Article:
Tranquillity

Oh if it were not for my wife
And family increase,
How gladly would I close my life
In monastery peace!
A sweet and scented isle I know
Where monks in muteness dwell,
And there in sereness I would go
And seek a cell.

On milk and oaten meal I'd live,
With carrot, kail and cheese;
The greens that tiny gardens give,
The bounty of the bees.
Then war might rage, I would not know,
Or knowing would not care:
No echo of a world of woe


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Twice

I took my heart in my hand
(O my love, O my love),
I said: Let me fall or stand,
Let me live or die,
But this once hear me speak-
(O my love, O my love)-
Yet a woman's words are weak;
You should speak, not I.

You took my heart in your hand
With a friendly smile,
With a critical eye you scanned,
Then set it down,
And said: It is still unripe,
Better wait a while;
Wait while the skylarks pipe,
Till the corn grows brown

As you set it down it broke-


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Twilight in the Garden

The scent of the earth is moist and good
In the dewy shade
Of the tall, dark poplars whose slender tops
Against the sunset bloom are laid,
And a robin is whistling in the copse
By the dim spruce wood.

The west wind blowing o'er branch and flower
Out of the wold,
Steals through the honeysuckle bower
And bears away on its airy wings
Odors that breath of paradise;
Dim are the poppies' splendid dyes,
But many a pallid primrose swings
Its lamp of gold.


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Twenty-Third Sunday After Trinity

Red o'er the forest peers the setting sun,
The line of yellow light dies fast away
That crowned the eastern copse: and chill and dun
Falls on the moor the brief November day.

Now the tired hunter winds a parting note,
And Echo hide good-night from every glade;
Yet wait awhile, and see the calm heaves float
Each to his rest beneath their parent shade.

How like decaying life they seem to glide!
And yet no second spring have they in store,
But where they fall, forgotten to abide


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Twelve Years

The line
that remained, that
became true: . . . your
house in Paris -- become
the alterpiece of your hands.

Breathed through thrice,
shone through thrice.
...................

It's turning dumb, turning deaf
behind our eyes.
I see the poison flower
in all manner of words and shapes.

Go. Come.
Love blots out its name: to
you it ascribes itself.


translated by Michael Hamburger


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Truly Great

My walls outside must have some flowers,
My walls within must have some books;
A house that's small; a garden large,
And in it leafy nooks.

A little gold that's sure each week;
That comes not from my living kind,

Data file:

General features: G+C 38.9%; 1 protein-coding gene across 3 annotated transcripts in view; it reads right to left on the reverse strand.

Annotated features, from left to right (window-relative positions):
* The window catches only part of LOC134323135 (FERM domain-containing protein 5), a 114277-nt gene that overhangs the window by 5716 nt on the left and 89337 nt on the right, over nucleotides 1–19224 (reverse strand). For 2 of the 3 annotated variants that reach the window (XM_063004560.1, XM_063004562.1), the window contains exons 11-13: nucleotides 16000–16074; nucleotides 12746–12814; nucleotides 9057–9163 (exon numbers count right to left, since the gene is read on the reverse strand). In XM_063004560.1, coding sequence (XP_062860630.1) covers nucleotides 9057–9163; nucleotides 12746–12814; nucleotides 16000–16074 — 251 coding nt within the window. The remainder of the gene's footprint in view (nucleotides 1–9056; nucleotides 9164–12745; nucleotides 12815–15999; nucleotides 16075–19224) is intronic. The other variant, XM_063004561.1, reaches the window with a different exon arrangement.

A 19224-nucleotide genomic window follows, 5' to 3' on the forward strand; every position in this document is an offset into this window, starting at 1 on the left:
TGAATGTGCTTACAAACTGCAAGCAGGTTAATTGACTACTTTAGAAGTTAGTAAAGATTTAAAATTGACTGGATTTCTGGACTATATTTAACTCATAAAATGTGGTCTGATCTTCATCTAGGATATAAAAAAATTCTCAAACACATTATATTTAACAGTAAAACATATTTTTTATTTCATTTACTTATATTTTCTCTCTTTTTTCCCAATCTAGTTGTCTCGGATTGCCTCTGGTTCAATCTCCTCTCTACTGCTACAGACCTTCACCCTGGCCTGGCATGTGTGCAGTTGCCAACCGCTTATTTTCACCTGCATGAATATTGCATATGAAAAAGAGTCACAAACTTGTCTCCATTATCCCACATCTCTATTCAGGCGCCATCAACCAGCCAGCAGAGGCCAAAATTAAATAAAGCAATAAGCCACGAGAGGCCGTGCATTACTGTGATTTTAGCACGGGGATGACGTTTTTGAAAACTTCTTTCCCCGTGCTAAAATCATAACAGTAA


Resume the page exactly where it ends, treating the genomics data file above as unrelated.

But from a dead man in his grave,
Who cannot change his mind.

A lovely wife, and gentle too;
Contented that no eyes but mine
Can see her many charms, nor voice
To call her beauty fine.

Where she would in that stone cage live,
A self-made prisoner, with me;


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Trinity Sunday

Creator, Saviour, strengthening Guide,
Now on Thy mercy's ocean wide
Far out of sight we seem to glide.

Help us, each hour, with steadier eye
To search the deepening mystery,
The wonders of Thy sea and sky.

The blessed Angels look and long
To praise Thee with a worthier song,
And yet our silence does Thee wrong. -

Along the Church's central space
The sacred weeks, with unfelt pace,
Hath borne us on from grace to grace.

As travellers on some woodland height,


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Trial by Jury

DRAMATIS PERSONAE

THE LEARNED JUDGE
THE PLAINTIFF
THE DEFENDANT
COUNSEL FOR THE PLAINTIFF
USHER
FOREMAN OF THE JURY
ASSOCIATE
FIRST BRIDESMAID


SCENE - A Court of Justice, Barristers, Attorney, and Jurymen
discovered.

CHORUS

Hark, the hour of ten is sounding:
Hearts with anxious fears are bounding,
Hall of Justice, crowds surrounding,
Breathing hope and fear--


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Tree

When the sun goes down
I have my first drink
standing in the yard,
talking to my neighbor
about the alder tree
rising between our houses,
a lowly tree that prospered
from our steady inattention
and shot up quick as a weed
to tower over our rooftops,
where it now brandishes
a rich, luxuriant crown.
Should we cut it down?
Neither of us wants to --
we agree that we like
the flourishing branches,
shade like thick woods.
We don't say it,
studying our tree in silence,


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Travels With John Hunter

We who travel between worlds
lose our muscle and bone.
I was wheeling a barrow of earth
when agony bayoneted me.

I could not sit, or lie down,
or stand, in Casualty.
Stomach-calming clay caked my lips,
I turned yellow as the moon

and slid inside a CAT-scan wheel
in a hospital where I met no one
so much was my liver now my dire
preoccupation. I was sped down a road.

of treetops and fishing-rod lightpoles
towards the three persons of God


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